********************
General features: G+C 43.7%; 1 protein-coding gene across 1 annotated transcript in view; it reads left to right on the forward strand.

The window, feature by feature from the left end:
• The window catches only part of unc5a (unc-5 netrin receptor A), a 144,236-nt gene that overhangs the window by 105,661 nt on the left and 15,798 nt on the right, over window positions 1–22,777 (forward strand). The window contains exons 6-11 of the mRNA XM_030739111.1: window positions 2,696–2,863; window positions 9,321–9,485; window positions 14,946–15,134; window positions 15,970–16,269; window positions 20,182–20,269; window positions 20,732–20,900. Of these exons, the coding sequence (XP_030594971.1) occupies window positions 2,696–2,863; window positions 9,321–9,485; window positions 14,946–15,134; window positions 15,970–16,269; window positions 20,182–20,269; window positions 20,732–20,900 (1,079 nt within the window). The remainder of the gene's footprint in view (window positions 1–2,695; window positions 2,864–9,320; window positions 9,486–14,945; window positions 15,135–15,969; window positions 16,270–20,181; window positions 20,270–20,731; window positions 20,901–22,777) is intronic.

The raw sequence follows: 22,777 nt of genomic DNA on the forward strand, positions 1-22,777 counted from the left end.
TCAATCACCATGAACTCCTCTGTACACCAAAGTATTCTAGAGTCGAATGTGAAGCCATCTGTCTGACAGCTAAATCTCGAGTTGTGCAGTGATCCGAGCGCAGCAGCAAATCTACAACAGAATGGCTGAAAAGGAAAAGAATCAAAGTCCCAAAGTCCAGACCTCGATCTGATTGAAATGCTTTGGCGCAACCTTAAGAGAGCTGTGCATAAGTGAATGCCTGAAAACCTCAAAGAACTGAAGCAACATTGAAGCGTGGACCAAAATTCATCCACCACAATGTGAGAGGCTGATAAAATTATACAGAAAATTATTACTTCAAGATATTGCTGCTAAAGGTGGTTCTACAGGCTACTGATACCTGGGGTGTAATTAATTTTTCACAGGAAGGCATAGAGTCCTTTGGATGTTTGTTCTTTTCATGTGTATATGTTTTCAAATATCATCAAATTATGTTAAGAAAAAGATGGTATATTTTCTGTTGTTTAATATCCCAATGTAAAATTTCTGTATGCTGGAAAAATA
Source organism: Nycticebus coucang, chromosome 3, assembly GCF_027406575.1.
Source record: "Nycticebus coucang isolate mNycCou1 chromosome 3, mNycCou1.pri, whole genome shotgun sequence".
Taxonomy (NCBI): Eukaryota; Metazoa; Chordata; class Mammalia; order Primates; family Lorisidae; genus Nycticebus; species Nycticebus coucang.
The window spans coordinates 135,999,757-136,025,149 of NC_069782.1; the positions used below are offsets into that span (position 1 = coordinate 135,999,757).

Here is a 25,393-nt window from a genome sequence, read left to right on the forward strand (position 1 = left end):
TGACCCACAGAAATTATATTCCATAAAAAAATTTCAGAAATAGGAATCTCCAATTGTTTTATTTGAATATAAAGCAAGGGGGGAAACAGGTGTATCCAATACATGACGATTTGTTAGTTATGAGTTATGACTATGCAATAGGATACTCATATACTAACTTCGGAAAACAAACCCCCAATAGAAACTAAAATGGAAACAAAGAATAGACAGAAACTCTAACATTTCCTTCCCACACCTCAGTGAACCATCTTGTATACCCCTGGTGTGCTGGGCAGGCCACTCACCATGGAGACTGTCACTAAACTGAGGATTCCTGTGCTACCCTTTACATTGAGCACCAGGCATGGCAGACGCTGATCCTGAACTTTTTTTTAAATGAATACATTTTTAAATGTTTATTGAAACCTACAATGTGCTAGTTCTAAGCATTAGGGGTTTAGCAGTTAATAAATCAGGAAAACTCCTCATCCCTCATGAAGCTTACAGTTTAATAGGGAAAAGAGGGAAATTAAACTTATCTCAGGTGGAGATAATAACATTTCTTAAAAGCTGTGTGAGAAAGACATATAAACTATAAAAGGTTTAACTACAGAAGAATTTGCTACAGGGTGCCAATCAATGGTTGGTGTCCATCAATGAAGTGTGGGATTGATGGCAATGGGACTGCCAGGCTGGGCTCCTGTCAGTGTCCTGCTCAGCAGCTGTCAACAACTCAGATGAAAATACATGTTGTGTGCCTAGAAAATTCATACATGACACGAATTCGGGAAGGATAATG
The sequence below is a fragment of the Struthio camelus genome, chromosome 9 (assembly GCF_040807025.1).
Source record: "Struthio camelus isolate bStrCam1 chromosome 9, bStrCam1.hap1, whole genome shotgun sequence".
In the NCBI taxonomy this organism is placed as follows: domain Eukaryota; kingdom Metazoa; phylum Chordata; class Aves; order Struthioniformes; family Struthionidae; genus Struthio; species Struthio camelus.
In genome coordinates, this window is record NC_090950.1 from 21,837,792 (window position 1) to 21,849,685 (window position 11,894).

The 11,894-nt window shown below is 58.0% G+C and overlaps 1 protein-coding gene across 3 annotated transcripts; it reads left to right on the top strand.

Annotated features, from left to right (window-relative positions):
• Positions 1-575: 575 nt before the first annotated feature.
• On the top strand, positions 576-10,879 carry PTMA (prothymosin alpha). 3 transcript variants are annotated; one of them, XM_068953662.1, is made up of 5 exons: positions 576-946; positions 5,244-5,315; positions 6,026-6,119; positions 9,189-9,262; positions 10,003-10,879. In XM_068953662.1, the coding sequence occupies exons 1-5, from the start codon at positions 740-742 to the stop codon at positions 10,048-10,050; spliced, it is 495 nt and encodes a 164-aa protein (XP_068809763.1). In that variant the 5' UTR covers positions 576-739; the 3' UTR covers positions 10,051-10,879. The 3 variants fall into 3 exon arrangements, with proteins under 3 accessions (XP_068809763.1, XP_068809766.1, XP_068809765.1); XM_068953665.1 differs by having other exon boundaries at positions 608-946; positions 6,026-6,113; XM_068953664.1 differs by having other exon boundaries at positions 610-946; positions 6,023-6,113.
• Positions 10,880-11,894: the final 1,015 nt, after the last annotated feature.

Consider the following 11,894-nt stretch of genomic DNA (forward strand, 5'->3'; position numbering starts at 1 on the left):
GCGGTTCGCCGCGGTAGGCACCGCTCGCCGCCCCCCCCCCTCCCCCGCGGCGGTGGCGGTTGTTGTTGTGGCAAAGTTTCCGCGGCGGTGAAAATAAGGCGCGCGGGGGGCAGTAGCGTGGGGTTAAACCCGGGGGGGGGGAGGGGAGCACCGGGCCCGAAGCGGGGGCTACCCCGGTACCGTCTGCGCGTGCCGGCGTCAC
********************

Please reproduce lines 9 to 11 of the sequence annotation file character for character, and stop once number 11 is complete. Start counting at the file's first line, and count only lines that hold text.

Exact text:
The window spans coordinates 135,999,757-136,025,149 of NC_069782.1; the positions used below are offsets into that span (position 1 = coordinate 135,999,757).

Here is a 25,393-nt window from a genome sequence, read left to right on the forward strand (position 1 = left end):
TGACCCACAGAAATTATATTCCATAAAAAAATTTCAGAAATAGGAATCTCCAATTGTTTTATTTGAATATAAAGCAAGGGGGGAAACAGGTGTATCCAATACATGACGATTTGTTAGTTATGAGTTATGACTATGCAATAGGATACTCATATACTAACTTCGGAAAACAAACCCCCAATAGAAACTAAAATGGAAACAAAGAATAGACAGAAACTCTAACATTTCCTTCCCACACCTCAGTGAACCATCTTGTATACCCCTGGTGTGCTGGGCAGGCCACTCACCATGGAGACTGTCACTAAACTGAGGATTCCTGTGCTACCCTTTACATTGAGCACCAGGCATGGCAGACGCTGATCCTGAACTTTTTTTTAAATGAATACATTTTTAAATGTTTATTGAAACCTACAATGTGCTAGTTCTAAGCATTAGGGGTTTAGCAGTTAATAAATCAGGAAAACTCCTCATCCCTCATGAAGCTTACAGTTTAATAGGGAAAAGAGGGAAATTAAACTTATCTCAGGTGGAGATAATAACATTTCTTAAAAGCTGTGTGAGAAAGACATATAAACTATAAAAGGTTTAACTACAGAAGAATTTGCTACAGGGTGCCAATCAATGGTTGGTGTCCATCAATGAAGTGTGGGATTGATGGCAATGGGACTGCCAGGCTGGGCTCCTGTCAGTGTCCTGCTCAGCAGCTGTCAACAACTCAGATGAAAATACATGTTGTGTGCCTAGAAAATTCATACATGACACGAATTCGGGAAGGATAATG